Cheechoo day-to-day after MRI reveals knee sprain

San Jose Sharks leading goal-scorer Jonathan Cheechoo is listed as day-to-day after an MRI on Thursday revealed he has a knee sprain, according to a report on TSN of Canada's Web site.

Cheechoo, who needed help getting off the ice after Scott Hartnell collided with him knee-on-knee during Game 1 of the Sharks' first-round series against the Nashville Predators, is listed as "extremely doubtful" for Game 2, but a final decision won't be made until Friday.

Sharks coach Ron Wilson told TSN that Cheechoo wanted to return to Game 1. Wilson said he's confident Cheechoo will play again in the series.

Hartnell was skating when his right leg crashed into Cheechoo's right knee as Cheechoo skated across the ice in the second period. Cheechoo's knee bent at an awkward angle and he slumped to the ice nine minutes into the second period.

Cheechoo, who led the NHL with 56 goals last season, stayed down for a few minutes before being helped off by teammates Joe Thornton and Craig Rivet without putting weight on his injured leg.

Hartnell was given a major penalty for kneeing and left with his second game misconduct in three contests. The Predators are not happy a penalty was called.

Predators coach Barry Trotz studied eight different angles of the collision.

"The more I look at it, the more I realize it's probably not even a penalty. He went to hit him, Cheechoo tried to get out of the way. Unfortunately, they locked knees, and Cheechoo got the worst of it. In terms of the elbow in the face, which I think was claimed, he hit his mouth on the ice," Trotz said.

"When you see it at full speed, you think it's a lot worse," he said.

Wilson didn't agree and pointed out Cheechoo, who had cuts on his left cheek and eyebrow, also lost a tooth.

"Again, ask Barry Trotz if he'd say the same thing if he saw Peter Forsberg or Paul Kariya laying there," Wilson said.

Sharks forward Mike Grier, who helped fill Cheechoo's spot on their top line with Thornton and Milan Michalek, said he thought the NHL was trying to eliminate shots to the head. Pressed on whether the league had addressed the hit, Wilson said he would not comment.

League disciplinarian Colin Campbell also declined to comment on any additional punishment.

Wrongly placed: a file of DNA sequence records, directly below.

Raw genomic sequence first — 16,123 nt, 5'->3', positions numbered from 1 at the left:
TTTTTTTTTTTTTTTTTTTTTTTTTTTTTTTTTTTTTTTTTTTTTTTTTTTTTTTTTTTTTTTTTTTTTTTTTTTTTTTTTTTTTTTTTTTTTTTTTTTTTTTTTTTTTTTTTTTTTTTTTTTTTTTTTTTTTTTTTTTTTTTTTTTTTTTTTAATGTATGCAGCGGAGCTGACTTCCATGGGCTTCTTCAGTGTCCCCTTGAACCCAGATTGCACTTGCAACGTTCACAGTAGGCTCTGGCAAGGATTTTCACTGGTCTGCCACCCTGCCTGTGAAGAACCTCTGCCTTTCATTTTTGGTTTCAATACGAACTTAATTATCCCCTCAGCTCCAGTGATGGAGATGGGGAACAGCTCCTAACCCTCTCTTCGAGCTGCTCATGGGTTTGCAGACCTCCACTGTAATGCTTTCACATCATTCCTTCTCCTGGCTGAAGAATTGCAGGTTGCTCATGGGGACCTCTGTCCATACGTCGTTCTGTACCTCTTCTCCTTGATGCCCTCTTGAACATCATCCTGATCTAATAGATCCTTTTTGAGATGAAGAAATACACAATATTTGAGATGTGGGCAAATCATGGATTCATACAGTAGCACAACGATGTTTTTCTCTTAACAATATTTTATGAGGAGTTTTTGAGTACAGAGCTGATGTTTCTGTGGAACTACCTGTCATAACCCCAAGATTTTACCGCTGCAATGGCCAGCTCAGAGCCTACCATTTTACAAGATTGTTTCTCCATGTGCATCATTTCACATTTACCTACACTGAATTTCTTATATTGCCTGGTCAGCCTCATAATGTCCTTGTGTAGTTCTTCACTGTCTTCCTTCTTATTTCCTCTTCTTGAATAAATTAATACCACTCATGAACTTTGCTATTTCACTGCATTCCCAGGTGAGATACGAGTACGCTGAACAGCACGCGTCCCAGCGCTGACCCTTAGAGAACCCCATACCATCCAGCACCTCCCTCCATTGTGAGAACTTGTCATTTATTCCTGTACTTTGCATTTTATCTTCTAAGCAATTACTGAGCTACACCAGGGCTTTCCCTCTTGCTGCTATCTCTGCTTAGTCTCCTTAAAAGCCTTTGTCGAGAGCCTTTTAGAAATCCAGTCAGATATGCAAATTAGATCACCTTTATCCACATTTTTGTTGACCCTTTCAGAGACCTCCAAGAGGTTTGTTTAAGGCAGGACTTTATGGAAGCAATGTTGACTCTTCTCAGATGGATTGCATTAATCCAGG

"It's such a highly charged area of the game and it gets triply charged, if not 10 times charged, in the playoffs so I don't comment on it at all," Campbell said.

The Sharks are entitled to be very upset at the prospect of losing Cheechoo. He led the Sharks with 37 goals this season, and he came into the playoffs having scored 20 points in 13 games. He has 19 points in 28 playoff games before Wednesday night.

Rookie Joe Pavelski, a healthy scratch for Game 1, or Mark Smith may replace Cheechoo. The Sharks were 9-2-1 when Pavelski scored a goal this season.

"If he's not able to go, whoever it is -- Pav or Smith -- will step in," Grier said. "We'll feel confident with that. It's hard to replace a guy who scores as many big goals as Cheech."

Nashville forward J.P. Dumont, whose second goal with 50.4 seconds left in regulation forced overtime, said he knows Hartnell's hit wasn't intentional and called it a part of hockey.

"That's playoff intensity. You know you're going to get hit. There's a lot of stuff [that] happened after the whistle," Dumont said.

San Jose captain Patrick Marleau said the best revenge would be shaking the Predators' hands after having pulled out the series victory. San Jose has won five straight against Nashville in the postseason, and Nashville faces a crucial Game 2 on Friday night.

Hartnell, who said he has never been suspended at any level, will be ready and waiting if the Sharks want to come after him.

"I'll take a punch to the head or a slash to the back of the leg to put us on the power play. We have a great power play. I'm sure they're smart enough not to take cheap shots. It's a part of the game," Hartnell said of what he called an unfortunate collision.

"They got first shot in the series. We have to get them back here on home ice," he said.

Information from The Associated Press was used in this report.